Overclocking a CPU means increasing the processor’s clock rate — the speed at which the CPU works to perform calculations — above the manufacturer's specifications. Overclocking works by running a CPU’s clock speed at a higher frequency to execute more operations per second and increase performance.
Overclocking allows you to run your processor at higher clock speeds than originally intended. This lets you do resource-intensive tasks faster and more smoothly, such as editing videos or photos or gaming. Generally, overclocking makes your computer feel snappier.
The speed of your processor is determined by two factors: clock speed and the CPU core ratio. In technical terms, overclocking boosts the clock speed, increasing the number of cycles your CPU executes per second, measured in GHz (gigahertz). Each cycle generates an electrical pulse, or “clock signal,” that triggers the CPU’s integrated circuits to process data.
In the example above, we went from 3.6 GHz to 4.6 GHz — quite an achievement! So that’s what overclocking does. Besides your CPU, you can also overclock your GPU.
Overclocking is totally safe, because today’s computers have built-in safeguards to power down or turn off components if they get too hot. While overclocking means pushing your hardware beyond its official limits, with modern materials, your hardware will likely have no problems.
The biggest risk in overclocking your PC is that the temperature of your CPU or other hardware will increase. But even that is rare.
It’s almost impossible to “fry” your CPU by overclocking it or to crash your computer entirely. If the clock is set too high, your PC will simply reboot or bluescreen. As mentioned above, it’s easy to revert to the original settings using the CMOS reset.
But remember that giving the CPU more voltage and higher clock speeds does put additional stress on it. That means that you'll reduce the CPU’s lifespan a bit. For example, you might reduce the CPU lifespan from 15-20 years to maybe 12-15 years, but it’s hard to say. Regardless, you’ll almost certainly replace your computer before then anyway.
If you’ve built your own gaming rig, make sure your computer’s cooling system can handle overclocking before pushing your hardware beyond its specified limits. For more, check out our article on how to build your own gaming PC.
In theory, any CPU can be overclocked. But overclocking can be done only by raising what’s called the “base clock” — that is, the clock speed of your motherboard and your entire system (including the CPU, RAM, and PCI Express devices, such as sound cards or graphic cards).
But just because you can overclock a CPU doesn’t mean you should. If you push your CPU too far, you may encounter stability issues, because not every processor truly supports overclocking. When it does, the CPU has a so-called unlocked multiplier.
To find out if your processor supports overclocking, examine the name of your CPU. Intel adds the letter “K” to processors that can be overclocked, such as the Intel Core i7 9700K. And all processors from the Intel “X” series (used primarily for professional multimedia) can be overclocked.
As for AMD processors, there’s nothing to worry about. All modern AMD Ryzen CPUs are “unlocked” and can be overclocked. If you have an older model, check your PC specs and run a quick Google search to see if overclocking is possible.
Intel processors that end with the letter “K” — for example, Intel Core i7 9700K — can be overclocked. And all processors from the Intel “X” series can be overclocked. But not all Intel CPUs are unlocked and capable of being overclocked.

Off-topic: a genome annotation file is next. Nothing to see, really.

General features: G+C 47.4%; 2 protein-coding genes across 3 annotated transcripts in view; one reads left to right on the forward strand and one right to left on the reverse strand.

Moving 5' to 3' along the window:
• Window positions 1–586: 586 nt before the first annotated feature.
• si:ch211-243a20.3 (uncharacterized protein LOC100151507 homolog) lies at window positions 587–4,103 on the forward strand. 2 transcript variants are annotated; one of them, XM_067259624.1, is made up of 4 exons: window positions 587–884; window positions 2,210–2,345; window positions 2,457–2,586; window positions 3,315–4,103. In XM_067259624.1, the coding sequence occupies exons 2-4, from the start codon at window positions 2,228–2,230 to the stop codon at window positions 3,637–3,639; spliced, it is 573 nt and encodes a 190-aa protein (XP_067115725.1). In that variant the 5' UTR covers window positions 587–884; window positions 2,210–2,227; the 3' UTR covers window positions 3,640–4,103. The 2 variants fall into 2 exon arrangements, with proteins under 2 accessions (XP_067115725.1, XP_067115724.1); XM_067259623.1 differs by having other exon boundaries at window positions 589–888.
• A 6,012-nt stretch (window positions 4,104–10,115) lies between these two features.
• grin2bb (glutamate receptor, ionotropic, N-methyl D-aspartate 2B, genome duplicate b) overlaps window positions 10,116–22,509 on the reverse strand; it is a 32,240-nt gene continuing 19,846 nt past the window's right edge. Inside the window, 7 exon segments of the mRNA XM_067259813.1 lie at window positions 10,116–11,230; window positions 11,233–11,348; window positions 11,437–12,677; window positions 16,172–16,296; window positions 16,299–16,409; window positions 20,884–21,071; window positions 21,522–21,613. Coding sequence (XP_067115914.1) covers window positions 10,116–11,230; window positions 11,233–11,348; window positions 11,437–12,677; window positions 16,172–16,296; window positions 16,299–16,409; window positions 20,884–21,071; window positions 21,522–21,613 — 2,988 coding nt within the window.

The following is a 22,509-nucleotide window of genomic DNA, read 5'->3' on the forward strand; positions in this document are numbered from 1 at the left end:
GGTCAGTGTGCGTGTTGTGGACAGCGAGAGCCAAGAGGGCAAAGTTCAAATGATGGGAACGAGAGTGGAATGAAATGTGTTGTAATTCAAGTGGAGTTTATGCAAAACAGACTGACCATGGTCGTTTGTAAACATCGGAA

Overclocking the CPU of a laptop is theoretically possible, but it’s usually not advisable. The internal components of a laptop are packed tightly together, and with much more limited cooling systems compared with desktop computers, overclocked laptops can overheat and cause serious and permanent damage to your machine.
That’s why most laptop CPUs are locked so they cannot be overclocked by raising the clock speed. But if you’re confident you know what you’re doing, unlocked laptop CPUs can be overclocked just like the CPUs of desktop PCs, by raising the base clock rate.
If you’re looking for a safer way to boost your computer’s performance, use an all-encompassing security and optimization tool like Avast One, which will clean up your laptop, give you a VPN, and protect your device from malware.
If you want more performance for gaming, rendering, coding, or simply for your day-to-day tasks, a higher core clock can help. Overclocking is often a quick, easy, and cost-efficient way to unlock better performance, especially when compared to the cost of upgrading to a new CPU or even a new computer.
Overclocking a PC is usually worth it if your computer is older or if the components are outdated. You’ll see greater results from overclocking older PCs, because performance will increase closer to the level of today’s more powerful components. You can overclock newer machines, too, but performance gains may be more limited.
Overclocking is a good way to boost gaming performance, because it can help increase FPS. While many games are “GPU bound,” meaning that most calculations happen on the graphics card, a significant part of gaming performance also depends on processor performance.
But remember that while an overclock can give you more frames per second in many scenarios, it won’t help much if your OS and its programs aren’t properly optimized. Use a dedicated PC optimization tool to make sure no software or setting is slowing you down.
If you don’t want to risk destabilizing your hardware and just need an additional boost, it’s easier to use automated optimization software. At Avast, we developed a patented technology called Sleep Mode, which detects and disables resource-draining programs when they’re not being actively used.
To get the maximum FPS out of your system, put your unnecessary apps and processes to sleep. Download a free trial of Avast Cleanup, then go into the Speed Up section and look for Background and Startup Programs.